• Source
    [Show abstract] [Hide abstract]
    ABSTRACT: Giardiasis is a common diarrheal disease worldwide caused by the protozoan parasite Giardia (G.) intestinalis. It is urgent to develop novel drugs to treat giardiasis, due to increasing clinical resistance to the gold standard drug metronidazole (MTZ). New potential antiparasitic compounds are usually tested for their killing efficacy against G. intestinalis under anaerobic conditions, in which MTZ is maximally effective. On the other hand, though commonly regarded as an ‘anaerobic pathogen’, G. intestinalis is exposed to relatively high O2 levels in vivo, living attached to the mucosa of the proximal small intestine. It is thus important to test the effect of O2 when searching for novel potential antigiardial agents, as outlined in a previous study (Bahadur, Mastronicola et al. (2014) Antimicrob. Agents Chemother. 58, 543). Here, forty-five novel chalcone derivatives with triazolyl-quinolone scaffold were synthesized, purified and characterized by high resolution mass spectrometry, 1H and 13C nuclear magnetic resonance and infrared spectroscopy. Efficacy of the compounds against G. intestinalis trophozoites was tested under both anaerobic and microaerobic conditions, and selectivity was assessed in a counter-screen on human epithelial colorectal adenocarcinoma cells. MTZ was used as a positive control in the assays. All the tested compounds proved to be more effective against the parasite in the presence of O2, with the exception of MTZ that was less effective. Under anaerobiosis eighteen compounds were found to be as effective as MTZ or more (up to 3-4 fold); the same compounds proved to be up to > 100 fold more effective than MTZ under microaerobic conditions. Four of them represent potential candidates for the design of novel antigiardial drugs, being highly selective against Giardia trophozoites. This study further underlines the importance of taking O2 into account when testing novel potential antigiardial compounds.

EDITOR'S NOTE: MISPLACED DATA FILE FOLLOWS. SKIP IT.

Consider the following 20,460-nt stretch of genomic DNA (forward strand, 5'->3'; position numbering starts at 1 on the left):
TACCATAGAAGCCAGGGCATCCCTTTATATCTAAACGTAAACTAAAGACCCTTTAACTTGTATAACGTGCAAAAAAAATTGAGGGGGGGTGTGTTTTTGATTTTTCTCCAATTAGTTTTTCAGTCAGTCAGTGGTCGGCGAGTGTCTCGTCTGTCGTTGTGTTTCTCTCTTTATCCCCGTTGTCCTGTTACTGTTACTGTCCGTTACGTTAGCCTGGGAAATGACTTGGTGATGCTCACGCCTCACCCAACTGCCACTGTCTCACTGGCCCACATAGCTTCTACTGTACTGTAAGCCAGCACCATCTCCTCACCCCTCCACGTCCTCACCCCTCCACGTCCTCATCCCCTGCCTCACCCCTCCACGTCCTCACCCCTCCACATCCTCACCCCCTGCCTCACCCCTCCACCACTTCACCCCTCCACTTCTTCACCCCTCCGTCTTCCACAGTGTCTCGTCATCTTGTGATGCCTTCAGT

Frontiers in Microbiology 04/2015; 6. DOI:10.3389/fmicb.2015.00256 · 3.94 Impact Factor
  • Source
    [Show description] [Hide description]
    DESCRIPTION: Giardiosis is a neglected parasitic disease that produces diarrhoea and different degrees of malabsorption in humans and animals. Its treatment is based on derivatives of 5-nitroimidazoles, benzimidazoles, nitrofuranes, acridine and nitrotiazoles. These drugs produce undesirable secondary effects, ranging from a metallic taste in the mouth to genetic damage and the selection of resistant strains; therefore, it is necessary to develop new therapeutic alternatives. We demonstrated that a 2-h treatment with 2·87 μg ml(-1) of fraction 6 of Lippia graveolens (F-6) was sufficient to kill half of an experimental Giardia intestinalis (Syn. G. duodenalis, G. lamblia) population, based on the reduction of MTT-tetrazolium salt levels. F-6 breaks the nuclear envelope and injures the ventral suckling disc. The major compounds of F-6 were characterized as naringenin, thymol, pinocembrin and traces of compounds not yet identified. The results suggest that Lippia is a potential source to obtain compounds with anti-Giardia activity. This knowledge is an important starting point to develop new anti-giardial drugs. Future studies will be required to establish the efficacy of F-6 in vivo using an animal model.


Available from
May 31, 2014